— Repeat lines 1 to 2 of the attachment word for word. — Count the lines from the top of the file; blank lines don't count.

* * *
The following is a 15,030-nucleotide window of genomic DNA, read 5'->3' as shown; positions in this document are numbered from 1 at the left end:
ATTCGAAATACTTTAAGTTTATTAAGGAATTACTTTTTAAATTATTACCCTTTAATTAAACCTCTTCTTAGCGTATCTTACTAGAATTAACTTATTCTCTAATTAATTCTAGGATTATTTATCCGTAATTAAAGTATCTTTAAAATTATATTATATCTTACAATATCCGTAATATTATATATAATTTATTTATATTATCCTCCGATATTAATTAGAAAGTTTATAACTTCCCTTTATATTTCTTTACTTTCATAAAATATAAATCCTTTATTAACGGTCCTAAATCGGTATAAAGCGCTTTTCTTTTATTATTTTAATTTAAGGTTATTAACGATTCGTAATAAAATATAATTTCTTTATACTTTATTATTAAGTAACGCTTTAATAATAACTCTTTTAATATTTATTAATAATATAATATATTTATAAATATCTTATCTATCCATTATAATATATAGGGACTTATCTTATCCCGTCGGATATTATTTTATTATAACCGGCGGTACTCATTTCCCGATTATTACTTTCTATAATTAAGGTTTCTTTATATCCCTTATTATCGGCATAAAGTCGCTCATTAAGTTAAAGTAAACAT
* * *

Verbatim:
The following is a 15,030-nucleotide window of genomic DNA, read 5'->3' as shown; positions in this document are numbered from 1 at the left end:
ATTCGAAATACTTTAAGTTTATTAAGGAATTACTTTTTAAATTATTACCCTTTAATTAAACCTCTTCTTAGCGTATCTTACTAGAATTAACTTATTCTCTAATTAATTCTAGGATTATTTATCCGTAATTAAAGTATCTTTAAAATTATATTATATCTTACAATATCCGTAATATTATATATAATTTATTTATATTATCCTCCGATATTAATTAGAAAGTTTATAACTTCCCTTTATATTTCTTTACTTTCATAAAATATAAATCCTTTATTAACGGTCCTAAATCGGTATAAAGCGCTTTTCTTTTATTATTTTAATTTAAGGTTATTAACGATTCGTAATAAAATATAATTTCTTTATACTTTATTATTAAGTAACGCTTTAATAATAACTCTTTTAATATTTATTAATAATATAATATATTTATAAATATCTTATCTATCCATTATAATATATAGGGACTTATCTTATCCCGTCGGATATTATTTTATTATAACCGGCGGTACTCATTTCCCGATTATTACTTTCTATAATTAAGGTTTCTTTATATCCCTTATTATCGGCATAAAGTCGCTCATTAAGTTAAAGTAAACAT